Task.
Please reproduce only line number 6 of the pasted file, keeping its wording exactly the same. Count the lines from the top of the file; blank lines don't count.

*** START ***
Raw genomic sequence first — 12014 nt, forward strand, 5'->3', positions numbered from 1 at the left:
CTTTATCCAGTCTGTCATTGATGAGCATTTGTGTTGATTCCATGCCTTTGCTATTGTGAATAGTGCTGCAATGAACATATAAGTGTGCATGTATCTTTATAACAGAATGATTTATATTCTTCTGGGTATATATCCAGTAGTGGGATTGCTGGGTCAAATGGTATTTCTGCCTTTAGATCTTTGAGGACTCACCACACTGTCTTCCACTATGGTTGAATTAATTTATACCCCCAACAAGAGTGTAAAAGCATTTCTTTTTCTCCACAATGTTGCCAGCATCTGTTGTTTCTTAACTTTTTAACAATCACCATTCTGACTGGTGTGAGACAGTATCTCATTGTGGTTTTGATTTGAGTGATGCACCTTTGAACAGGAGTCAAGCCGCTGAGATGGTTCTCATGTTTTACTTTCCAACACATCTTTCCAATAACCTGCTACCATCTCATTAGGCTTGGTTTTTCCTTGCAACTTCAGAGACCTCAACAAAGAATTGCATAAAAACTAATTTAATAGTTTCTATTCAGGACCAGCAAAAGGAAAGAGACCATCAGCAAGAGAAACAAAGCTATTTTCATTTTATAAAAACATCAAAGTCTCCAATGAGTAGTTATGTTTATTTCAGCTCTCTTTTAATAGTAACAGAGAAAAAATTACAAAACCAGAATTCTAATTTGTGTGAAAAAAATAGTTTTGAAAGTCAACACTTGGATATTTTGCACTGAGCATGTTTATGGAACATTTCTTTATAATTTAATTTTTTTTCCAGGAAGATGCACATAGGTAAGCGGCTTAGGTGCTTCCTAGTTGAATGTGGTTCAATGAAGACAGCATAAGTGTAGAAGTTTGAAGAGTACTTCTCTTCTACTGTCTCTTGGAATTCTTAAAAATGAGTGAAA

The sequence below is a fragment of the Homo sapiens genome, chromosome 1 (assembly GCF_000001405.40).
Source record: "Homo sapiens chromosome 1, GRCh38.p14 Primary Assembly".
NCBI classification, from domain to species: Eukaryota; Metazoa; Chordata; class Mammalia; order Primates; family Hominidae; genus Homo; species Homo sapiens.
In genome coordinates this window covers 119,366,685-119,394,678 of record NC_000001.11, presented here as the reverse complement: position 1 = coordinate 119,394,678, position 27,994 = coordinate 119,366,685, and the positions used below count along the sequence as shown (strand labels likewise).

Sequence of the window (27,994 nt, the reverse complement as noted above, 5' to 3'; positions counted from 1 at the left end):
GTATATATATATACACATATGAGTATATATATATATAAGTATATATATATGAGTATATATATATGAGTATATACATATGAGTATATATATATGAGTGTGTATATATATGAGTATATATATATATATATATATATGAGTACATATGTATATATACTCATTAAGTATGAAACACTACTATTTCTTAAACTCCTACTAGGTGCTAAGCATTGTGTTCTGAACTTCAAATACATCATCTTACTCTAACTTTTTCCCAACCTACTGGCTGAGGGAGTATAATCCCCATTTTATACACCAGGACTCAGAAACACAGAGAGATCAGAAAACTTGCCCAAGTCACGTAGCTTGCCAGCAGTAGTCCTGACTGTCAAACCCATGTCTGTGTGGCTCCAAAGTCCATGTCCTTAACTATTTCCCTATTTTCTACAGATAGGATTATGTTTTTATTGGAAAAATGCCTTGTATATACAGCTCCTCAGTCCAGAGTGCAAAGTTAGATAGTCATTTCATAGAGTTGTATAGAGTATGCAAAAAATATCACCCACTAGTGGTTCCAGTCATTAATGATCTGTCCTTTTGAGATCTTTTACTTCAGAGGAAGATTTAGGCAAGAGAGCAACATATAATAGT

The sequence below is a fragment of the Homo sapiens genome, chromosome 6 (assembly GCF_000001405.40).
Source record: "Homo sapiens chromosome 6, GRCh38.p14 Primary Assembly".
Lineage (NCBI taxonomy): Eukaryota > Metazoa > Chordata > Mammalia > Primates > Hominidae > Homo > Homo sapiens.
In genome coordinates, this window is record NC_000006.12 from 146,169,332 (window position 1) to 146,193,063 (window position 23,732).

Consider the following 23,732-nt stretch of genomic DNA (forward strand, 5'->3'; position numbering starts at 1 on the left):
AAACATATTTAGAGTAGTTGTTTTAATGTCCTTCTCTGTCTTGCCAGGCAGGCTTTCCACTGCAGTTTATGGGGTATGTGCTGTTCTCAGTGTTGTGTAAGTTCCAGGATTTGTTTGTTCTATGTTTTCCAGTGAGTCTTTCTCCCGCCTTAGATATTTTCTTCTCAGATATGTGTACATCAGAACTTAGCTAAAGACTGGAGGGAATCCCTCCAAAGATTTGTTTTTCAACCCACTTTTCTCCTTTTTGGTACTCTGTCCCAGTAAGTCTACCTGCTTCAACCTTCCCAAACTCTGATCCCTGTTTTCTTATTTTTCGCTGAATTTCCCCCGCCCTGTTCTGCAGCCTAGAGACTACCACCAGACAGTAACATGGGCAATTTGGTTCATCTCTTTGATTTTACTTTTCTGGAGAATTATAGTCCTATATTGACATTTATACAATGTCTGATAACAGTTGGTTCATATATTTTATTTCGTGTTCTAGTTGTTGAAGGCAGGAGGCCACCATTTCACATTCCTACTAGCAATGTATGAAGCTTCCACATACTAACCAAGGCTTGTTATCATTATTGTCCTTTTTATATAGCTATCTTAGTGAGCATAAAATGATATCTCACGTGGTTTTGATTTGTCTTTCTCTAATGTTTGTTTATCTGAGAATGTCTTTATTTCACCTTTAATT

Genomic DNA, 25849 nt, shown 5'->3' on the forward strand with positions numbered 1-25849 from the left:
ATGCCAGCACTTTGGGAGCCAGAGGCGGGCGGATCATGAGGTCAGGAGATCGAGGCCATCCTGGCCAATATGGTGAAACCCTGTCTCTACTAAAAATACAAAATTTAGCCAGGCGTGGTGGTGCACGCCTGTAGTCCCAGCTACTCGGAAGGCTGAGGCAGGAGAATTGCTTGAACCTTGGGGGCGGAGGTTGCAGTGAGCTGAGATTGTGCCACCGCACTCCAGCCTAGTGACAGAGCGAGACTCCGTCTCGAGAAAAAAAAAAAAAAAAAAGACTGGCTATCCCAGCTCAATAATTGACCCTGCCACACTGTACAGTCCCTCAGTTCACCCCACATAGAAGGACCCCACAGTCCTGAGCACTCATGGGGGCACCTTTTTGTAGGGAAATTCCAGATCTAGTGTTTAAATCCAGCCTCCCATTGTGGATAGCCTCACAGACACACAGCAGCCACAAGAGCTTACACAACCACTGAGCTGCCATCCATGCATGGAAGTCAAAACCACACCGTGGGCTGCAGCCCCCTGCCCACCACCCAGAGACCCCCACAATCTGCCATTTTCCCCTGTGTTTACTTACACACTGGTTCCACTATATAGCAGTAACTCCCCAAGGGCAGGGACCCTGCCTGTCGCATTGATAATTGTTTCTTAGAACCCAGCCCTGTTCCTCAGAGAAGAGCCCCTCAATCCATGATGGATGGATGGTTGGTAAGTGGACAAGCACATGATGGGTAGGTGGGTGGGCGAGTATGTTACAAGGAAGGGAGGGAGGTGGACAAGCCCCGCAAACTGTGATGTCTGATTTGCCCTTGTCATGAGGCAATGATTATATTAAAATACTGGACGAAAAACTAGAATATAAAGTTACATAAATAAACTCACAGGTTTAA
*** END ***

In genome coordinates this window covers 119,366,685-119,394,678 of record NC_000001.11, presented here as the reverse complement: position 1 = coordinate 119,394,678, position 27,994 = coordinate 119,366,685, and the positions used below count along the sequence as shown (strand labels likewise).